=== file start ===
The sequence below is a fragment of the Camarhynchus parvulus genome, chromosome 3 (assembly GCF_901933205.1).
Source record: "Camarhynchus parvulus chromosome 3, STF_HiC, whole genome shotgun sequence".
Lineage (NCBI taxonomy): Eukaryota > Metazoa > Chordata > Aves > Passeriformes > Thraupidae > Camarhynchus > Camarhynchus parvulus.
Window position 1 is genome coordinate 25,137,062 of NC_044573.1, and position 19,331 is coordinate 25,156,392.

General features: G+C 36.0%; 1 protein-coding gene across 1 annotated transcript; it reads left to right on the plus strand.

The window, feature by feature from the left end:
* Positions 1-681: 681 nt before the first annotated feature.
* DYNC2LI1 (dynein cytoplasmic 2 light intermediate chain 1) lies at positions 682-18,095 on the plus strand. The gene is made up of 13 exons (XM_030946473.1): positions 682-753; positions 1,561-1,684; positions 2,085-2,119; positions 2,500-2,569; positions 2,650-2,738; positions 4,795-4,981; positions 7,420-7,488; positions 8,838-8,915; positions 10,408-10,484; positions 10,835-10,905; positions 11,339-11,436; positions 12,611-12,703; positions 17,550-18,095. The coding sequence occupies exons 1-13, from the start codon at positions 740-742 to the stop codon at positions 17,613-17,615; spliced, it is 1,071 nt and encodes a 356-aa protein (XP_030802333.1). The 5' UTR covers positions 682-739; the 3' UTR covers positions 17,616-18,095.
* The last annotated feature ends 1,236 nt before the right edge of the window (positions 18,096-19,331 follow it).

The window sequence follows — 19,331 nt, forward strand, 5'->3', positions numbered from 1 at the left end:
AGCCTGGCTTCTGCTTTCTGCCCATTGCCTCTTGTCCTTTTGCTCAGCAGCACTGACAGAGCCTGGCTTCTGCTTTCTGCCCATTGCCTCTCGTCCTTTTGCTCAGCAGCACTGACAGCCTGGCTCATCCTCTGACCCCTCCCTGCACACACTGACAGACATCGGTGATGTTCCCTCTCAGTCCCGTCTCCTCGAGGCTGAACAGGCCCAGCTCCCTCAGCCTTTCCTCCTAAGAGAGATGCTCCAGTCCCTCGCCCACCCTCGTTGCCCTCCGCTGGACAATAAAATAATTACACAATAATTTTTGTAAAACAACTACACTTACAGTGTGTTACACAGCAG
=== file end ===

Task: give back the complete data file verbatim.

The sequence below is a fragment of the Camarhynchus parvulus genome, chromosome 3 (assembly GCF_901933205.1).
Source record: "Camarhynchus parvulus chromosome 3, STF_HiC, whole genome shotgun sequence".
Lineage (NCBI taxonomy): Eukaryota > Metazoa > Chordata > Aves > Passeriformes > Thraupidae > Camarhynchus > Camarhynchus parvulus.
Window position 1 is genome coordinate 25,137,062 of NC_044573.1, and position 19,331 is coordinate 25,156,392.

General features: G+C 36.0%; 1 protein-coding gene across 1 annotated transcript; it reads left to right on the plus strand.

The window, feature by feature from the left end:
* Positions 1-681: 681 nt before the first annotated feature.
* DYNC2LI1 (dynein cytoplasmic 2 light intermediate chain 1) lies at positions 682-18,095 on the plus strand. The gene is made up of 13 exons (XM_030946473.1): positions 682-753; positions 1,561-1,684; positions 2,085-2,119; positions 2,500-2,569; positions 2,650-2,738; positions 4,795-4,981; positions 7,420-7,488; positions 8,838-8,915; positions 10,408-10,484; positions 10,835-10,905; positions 11,339-11,436; positions 12,611-12,703; positions 17,550-18,095. The coding sequence occupies exons 1-13, from the start codon at positions 740-742 to the stop codon at positions 17,613-17,615; spliced, it is 1,071 nt and encodes a 356-aa protein (XP_030802333.1). The 5' UTR covers positions 682-739; the 3' UTR covers positions 17,616-18,095.
* The last annotated feature ends 1,236 nt before the right edge of the window (positions 18,096-19,331 follow it).

The window sequence follows — 19,331 nt, forward strand, 5'->3', positions numbered from 1 at the left end:
AGCCTGGCTTCTGCTTTCTGCCCATTGCCTCTTGTCCTTTTGCTCAGCAGCACTGACAGAGCCTGGCTTCTGCTTTCTGCCCATTGCCTCTCGTCCTTTTGCTCAGCAGCACTGACAGCCTGGCTCATCCTCTGACCCCTCCCTGCACACACTGACAGACATCGGTGATGTTCCCTCTCAGTCCCGTCTCCTCGAGGCTGAACAGGCCCAGCTCCCTCAGCCTTTCCTCCTAAGAGAGATGCTCCAGTCCCTCGCCCACCCTCGTTGCCCTCCGCTGGACAATAAAATAATTACACAATAATTTTTGTAAAACAACTACACTTACAGTGTGTTACACAGCAG